Assorted Toffees from Colne Engaine

Assorted Toffees from Colne Engaine

Letter from the River Colne to the People of the Colne Valley

Dear People of the Colne Valley,

Once I was wild. I had all the land I wanted. I spread wide across my valley in little rivulets, I seeped through marshes, I gurgled, oozed and flowed towards the sea at my own pace. My valley was filled with reeds, rushes, willows, alders; it thrummed with all manner of birds and insects, frogs and snakes. Wildboar plunged about in the marshes, beavers built dams in my streams, and otters grew fat on my teeming fish.

Then you came along. You wanted to tame me. You dug a channel, confined me, claimed my alluvial plains for your grazing beasts, your tillage. I did not complain. I provided you with a Hythe for your ships to come and go; I allowed your boats upstream with luxury goods from Rome; with Barnack stone for your castle at Hedingham, your Priory at Earls Colne.
I bore your boats down to the sea with flints, wool, cloth and bricks.

I furnished your table with fish, lampreys, clams and eels. You ensnared my ducks and geese, and delighted in my cranes, storks and fish eagles. Your livestock drank at my banks. You washed your sheep, you washed your linen and fulled your wool and cloth in my waters.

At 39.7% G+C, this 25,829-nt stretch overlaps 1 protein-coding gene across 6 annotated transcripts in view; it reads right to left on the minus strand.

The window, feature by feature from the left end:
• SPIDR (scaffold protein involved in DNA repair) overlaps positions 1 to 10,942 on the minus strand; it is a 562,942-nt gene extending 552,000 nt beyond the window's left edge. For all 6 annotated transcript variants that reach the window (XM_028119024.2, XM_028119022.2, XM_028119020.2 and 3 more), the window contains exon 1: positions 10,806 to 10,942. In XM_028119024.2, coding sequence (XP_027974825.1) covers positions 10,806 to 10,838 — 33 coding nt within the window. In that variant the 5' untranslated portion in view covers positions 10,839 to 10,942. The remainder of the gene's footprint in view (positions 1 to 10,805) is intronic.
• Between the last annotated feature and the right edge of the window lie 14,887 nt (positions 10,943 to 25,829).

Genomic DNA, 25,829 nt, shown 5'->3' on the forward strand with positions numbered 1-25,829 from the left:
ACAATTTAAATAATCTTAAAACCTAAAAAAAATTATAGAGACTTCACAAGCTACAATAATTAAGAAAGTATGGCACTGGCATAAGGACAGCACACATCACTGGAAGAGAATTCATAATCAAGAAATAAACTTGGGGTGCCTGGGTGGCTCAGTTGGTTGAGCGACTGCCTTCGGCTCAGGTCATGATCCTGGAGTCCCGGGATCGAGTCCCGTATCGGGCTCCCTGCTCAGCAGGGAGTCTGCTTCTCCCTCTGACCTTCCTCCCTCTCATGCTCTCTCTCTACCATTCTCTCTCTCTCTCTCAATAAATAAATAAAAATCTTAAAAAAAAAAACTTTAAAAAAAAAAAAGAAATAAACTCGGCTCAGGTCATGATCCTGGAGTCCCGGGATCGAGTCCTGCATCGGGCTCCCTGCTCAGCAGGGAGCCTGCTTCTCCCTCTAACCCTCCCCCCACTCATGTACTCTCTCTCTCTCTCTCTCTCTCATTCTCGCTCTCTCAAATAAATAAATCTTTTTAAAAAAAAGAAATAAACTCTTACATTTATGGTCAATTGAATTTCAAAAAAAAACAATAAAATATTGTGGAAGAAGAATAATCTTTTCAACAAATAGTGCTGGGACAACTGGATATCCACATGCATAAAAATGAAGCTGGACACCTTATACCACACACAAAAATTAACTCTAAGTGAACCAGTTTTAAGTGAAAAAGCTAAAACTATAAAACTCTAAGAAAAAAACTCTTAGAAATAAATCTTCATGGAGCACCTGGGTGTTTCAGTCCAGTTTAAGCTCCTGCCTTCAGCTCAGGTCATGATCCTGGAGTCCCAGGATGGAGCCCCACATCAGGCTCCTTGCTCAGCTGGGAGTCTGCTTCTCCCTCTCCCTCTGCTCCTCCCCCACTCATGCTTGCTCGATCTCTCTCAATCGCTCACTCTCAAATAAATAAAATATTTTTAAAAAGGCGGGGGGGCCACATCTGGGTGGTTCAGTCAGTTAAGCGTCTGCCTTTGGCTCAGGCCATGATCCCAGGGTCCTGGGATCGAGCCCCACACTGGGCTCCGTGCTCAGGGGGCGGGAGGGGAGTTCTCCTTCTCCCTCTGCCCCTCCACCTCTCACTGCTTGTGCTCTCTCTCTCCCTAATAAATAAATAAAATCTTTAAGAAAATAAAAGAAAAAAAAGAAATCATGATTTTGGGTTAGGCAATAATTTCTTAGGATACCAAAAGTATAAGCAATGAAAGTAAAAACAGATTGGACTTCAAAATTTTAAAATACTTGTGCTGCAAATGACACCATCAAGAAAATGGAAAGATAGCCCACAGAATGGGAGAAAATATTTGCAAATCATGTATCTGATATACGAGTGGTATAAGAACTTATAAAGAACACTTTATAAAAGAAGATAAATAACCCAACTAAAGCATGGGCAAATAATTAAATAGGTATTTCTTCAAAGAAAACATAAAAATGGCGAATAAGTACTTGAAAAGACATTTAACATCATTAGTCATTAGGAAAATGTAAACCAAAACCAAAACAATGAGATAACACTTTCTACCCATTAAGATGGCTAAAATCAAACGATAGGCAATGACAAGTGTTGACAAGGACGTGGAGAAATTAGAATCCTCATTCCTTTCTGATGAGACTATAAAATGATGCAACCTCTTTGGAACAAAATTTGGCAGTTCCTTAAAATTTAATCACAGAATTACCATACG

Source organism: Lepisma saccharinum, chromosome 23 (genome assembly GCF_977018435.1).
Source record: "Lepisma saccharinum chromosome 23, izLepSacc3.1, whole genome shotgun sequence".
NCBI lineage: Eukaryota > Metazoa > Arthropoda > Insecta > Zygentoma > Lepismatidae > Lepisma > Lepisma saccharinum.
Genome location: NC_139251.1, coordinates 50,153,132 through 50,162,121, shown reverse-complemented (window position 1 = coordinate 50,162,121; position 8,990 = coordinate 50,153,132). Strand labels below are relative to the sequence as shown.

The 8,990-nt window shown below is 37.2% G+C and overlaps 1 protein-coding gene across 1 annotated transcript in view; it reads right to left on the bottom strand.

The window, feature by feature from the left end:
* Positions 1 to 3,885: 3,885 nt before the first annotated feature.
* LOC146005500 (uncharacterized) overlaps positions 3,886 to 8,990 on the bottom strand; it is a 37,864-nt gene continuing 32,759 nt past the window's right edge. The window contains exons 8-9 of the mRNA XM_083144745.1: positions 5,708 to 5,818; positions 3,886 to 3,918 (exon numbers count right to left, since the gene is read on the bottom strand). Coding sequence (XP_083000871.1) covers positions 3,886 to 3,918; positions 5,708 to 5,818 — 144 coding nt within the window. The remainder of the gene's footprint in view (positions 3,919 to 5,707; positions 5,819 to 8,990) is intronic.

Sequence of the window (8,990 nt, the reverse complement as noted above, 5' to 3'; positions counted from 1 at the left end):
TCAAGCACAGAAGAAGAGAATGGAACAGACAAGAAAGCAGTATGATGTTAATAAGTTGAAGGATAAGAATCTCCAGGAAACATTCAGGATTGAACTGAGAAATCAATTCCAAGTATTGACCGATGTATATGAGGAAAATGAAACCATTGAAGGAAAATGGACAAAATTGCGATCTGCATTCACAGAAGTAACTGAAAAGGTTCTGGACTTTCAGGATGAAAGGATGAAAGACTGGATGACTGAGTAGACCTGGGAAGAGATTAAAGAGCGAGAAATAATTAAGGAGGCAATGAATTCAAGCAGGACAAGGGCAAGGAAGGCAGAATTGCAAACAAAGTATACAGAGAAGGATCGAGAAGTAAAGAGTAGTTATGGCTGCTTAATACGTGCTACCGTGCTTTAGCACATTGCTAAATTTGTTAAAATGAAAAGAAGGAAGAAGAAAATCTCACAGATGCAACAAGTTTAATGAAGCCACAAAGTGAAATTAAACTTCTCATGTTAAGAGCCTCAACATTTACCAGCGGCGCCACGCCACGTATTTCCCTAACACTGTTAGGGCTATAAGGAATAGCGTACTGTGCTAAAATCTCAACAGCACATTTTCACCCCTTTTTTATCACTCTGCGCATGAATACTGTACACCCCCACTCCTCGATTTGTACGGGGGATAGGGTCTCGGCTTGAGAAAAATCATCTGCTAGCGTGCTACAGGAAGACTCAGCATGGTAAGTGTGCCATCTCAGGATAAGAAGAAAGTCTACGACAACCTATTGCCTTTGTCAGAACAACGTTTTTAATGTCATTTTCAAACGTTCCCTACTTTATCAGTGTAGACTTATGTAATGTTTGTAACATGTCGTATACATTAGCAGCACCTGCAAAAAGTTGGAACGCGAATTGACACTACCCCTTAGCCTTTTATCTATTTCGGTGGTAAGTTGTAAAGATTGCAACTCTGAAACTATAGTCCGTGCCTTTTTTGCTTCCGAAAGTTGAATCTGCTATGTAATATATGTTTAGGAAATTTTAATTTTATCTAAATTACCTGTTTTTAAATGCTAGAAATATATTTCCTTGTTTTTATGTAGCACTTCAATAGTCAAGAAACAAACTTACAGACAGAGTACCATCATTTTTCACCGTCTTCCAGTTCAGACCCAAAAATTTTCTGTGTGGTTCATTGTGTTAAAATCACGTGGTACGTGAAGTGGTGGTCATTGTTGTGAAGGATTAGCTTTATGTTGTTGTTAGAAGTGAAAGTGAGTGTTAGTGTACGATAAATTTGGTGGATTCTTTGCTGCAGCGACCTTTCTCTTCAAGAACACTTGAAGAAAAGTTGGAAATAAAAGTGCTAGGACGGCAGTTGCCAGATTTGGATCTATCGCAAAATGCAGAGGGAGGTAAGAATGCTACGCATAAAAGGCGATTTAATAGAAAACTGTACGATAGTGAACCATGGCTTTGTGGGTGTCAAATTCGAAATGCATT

Then you harnessed my energy, built twenty mills along my length, which turned, pushed, pulled and ground; your corn became flour, your wool became thread, then cloth, with my strength. Courtaulds, Chalkney, Bourne, Marriages, Cannock, to name just a few of them. Your children played and swam and sometimes drowned in me.

I rose and fell, the tides came up and ebbed back, but always I flowed, from Birdbrook to Brightlingsea, from source to sea. Now, you spurn my power - you have other ways of moving things. You prefer to trundle your goods noisily overland. You no longer eat my fish, or wish to swim or wash your clothes in my waters.

But just remember, you still need me. I take away your nasty waste. Every few miles I receive without complaint your treated sewage and bear it away for you to the sea. I do my best to clean it further, as I draw it through my reeds and rushes.

I can help in another way too, but many of you do not know this. Stand beside me, and watch me flow. I was flowing thousands of years before you were here, and I will continue to flow long after you are gone. I flow, with constancy, into the sea and am drowned, and then renewed. Watch me, by day or at dawn or at dusk; best of all, watch me at night when the moon is full; allow yourself the time, and cast your sorrows on my moving waters. I may seem indifferent to your griefs, but I can help you wash them downstream and away. All in the end is transitory.

So please, do not complain if sometimes I "burst my banks" and flood your meadows and block your roads. I am only reclaiming what was once all mine.

Yours ever flowingly,
River Colne.

Polly Clarke


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